addarray(arr1[i][j],arr2[i][j]);
//        printf("%lf",ans);
      }
    }

    printf("Output of added arrays\n");
    for(i=0;i<NCOL3;i++){
            for(j=0;j<NROW3;j++){
                    printf("%lf ", arrsum[i][j]);
            }
        printf("\n");
    }


    return 0;
}

void addarray(double a,double b)
{
        int i,j;

        for(i=0;i<NCOL3;i++){
                for(j=0;j<NROW3;j++){
                        arrsum[i][j]=a+b;
                }
        }
}
share|improve this answer
1  
You can't pass an array to a function using an argument type like double a1[][]. You can only omit the dimension of the first (left-most) level of the array. Otherwise, the compiler won't know how to do the array arithmetic. Similarly, a third parameter of type double** is not the same thing as a two-dimensional array (a pointer to an array of pointers, perhaps, but not a 2D array). –  bta Apr 25 '12 at 21:52
    
Yes, I figured that out and deleted that portion of my response. Thank you. –  Chimera Apr 25 '12 at 22:15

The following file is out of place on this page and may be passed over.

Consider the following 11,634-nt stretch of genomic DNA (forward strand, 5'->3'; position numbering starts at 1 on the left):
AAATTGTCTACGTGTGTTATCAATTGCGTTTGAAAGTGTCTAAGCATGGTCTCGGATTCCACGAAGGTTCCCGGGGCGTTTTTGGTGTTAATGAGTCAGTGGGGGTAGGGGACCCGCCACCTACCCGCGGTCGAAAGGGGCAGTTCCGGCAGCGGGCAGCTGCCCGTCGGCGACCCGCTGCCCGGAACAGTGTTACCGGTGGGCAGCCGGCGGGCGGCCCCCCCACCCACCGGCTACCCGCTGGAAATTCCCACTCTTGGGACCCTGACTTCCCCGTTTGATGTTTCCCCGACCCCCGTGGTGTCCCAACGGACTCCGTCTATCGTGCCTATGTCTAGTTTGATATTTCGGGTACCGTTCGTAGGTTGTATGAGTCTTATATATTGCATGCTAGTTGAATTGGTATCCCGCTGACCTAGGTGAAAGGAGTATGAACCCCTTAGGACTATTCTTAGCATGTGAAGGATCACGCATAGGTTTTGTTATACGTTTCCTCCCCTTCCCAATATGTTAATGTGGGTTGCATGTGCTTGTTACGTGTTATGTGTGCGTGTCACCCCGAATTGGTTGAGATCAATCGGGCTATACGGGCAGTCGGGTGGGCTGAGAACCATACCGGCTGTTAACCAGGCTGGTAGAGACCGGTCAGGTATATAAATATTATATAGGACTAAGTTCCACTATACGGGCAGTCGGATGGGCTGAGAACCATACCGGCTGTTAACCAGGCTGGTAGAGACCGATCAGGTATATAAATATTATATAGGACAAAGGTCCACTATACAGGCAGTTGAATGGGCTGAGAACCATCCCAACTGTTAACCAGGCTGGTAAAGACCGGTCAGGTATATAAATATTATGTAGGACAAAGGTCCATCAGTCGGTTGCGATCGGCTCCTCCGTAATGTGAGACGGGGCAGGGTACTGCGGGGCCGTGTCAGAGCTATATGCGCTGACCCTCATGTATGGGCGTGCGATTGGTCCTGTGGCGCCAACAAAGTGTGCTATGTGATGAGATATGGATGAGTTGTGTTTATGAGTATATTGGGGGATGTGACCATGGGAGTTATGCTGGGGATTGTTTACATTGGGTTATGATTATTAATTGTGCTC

What is your question? Thank you for providing code, but it's not clear what exactly you are trying to do or what the code is currently doing incorrectly. Please update your question with more details about what you are trying to accomplish and what specifically you need help with.

General Advice: If you want to manipulate arrays using a function, then the function needs to take a pointer to the array as a parameter.

Also, your addarray() function is only modifying the array arrsum, which lives within the scope of that function. Since that function never does anything with arrsum after initializing its elements, that entire function is essentially a no-op.